There were 60 more pregnant women in the 50 states and the District of Columbia with laboratory evidence of Zika infection for the week ending Sept. 8, according to the Centers for Disease Control and Prevention.
That is the largest weekly increase yet among that population, and it brings the total number of Zika-infected pregnant women to 731 in the 50 states and D.C. so far in 2016. The U.S. territories reported 76 new cases for the week ending Sept. 8, for a territorial total of 1,156 and a combined U.S. total of 1,887 pregnant women with Zika virus, the CDC reported Sept. 15.
For the second week in a row, a liveborn infant with Zika-related birth defects was born in the 50 states/D.C. The total is now 19 for the year: 18 in the states/D.C. and 1 in the territories. There were no new pregnancy losses with Zika-related birth defects, so the number holds at six for the year: five in the states/D.C. and one in the territories, the CDC said.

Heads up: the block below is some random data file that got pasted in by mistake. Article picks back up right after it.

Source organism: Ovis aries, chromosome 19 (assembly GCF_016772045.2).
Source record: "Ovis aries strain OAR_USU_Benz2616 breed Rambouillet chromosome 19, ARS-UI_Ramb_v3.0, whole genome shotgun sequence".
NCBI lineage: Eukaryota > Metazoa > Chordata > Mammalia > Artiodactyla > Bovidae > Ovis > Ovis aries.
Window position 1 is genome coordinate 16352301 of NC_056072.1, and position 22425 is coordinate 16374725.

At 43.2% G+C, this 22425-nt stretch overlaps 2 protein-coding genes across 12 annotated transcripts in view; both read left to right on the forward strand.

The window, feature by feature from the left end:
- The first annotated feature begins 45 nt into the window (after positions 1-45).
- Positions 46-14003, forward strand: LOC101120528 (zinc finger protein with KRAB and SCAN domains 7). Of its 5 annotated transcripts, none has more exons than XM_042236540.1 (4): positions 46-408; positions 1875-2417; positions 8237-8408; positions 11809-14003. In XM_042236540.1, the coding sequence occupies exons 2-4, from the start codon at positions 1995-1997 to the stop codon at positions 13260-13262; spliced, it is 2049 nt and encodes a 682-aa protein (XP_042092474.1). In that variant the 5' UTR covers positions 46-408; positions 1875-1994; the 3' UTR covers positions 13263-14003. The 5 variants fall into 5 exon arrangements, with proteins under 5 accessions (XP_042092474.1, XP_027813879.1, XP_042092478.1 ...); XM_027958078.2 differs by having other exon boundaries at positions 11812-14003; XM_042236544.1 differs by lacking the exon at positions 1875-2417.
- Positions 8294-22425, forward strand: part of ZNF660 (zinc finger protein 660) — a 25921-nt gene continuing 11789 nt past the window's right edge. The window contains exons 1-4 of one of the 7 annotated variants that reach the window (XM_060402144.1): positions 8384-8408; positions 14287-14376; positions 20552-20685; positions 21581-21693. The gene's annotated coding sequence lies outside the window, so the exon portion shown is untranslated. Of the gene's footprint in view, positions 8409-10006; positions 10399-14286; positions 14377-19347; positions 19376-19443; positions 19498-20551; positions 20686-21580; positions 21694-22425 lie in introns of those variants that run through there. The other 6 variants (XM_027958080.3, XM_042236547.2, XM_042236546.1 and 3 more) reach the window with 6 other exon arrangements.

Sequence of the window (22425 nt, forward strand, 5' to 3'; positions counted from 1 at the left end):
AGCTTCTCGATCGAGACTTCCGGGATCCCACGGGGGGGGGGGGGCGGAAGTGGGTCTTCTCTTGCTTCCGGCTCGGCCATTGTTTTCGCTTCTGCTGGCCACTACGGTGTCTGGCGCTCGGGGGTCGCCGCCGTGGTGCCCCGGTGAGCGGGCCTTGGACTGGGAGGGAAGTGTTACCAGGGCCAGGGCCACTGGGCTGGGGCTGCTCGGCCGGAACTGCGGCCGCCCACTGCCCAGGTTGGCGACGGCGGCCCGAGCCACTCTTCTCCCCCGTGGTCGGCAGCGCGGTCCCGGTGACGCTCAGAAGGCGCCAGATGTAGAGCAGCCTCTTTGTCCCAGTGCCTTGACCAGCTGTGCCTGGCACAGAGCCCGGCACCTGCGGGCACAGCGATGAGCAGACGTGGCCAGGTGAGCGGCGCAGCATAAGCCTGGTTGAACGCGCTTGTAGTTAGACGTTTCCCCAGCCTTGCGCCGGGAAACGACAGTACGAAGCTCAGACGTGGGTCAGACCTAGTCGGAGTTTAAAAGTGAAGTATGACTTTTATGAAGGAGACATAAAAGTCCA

Zika-related birth defects recorded by the CDC could include microcephaly, calcium deposits in the brain indicating possible brain damage, excess fluid in the brain cavities and surrounding the brain, absent or poorly formed brain structures, abnormal eye development, or other problems resulting from brain damage that affect nerves, muscles, and bones. The pregnancy losses encompass any miscarriage, stillbirth, and termination with evidence of birth defects.
The figures for states, territories, and D.C. reflect reporting to the U.S. Zika Pregnancy Registry; data for Puerto Rico are reported to the U.S. Zika Active Pregnancy Surveillance System.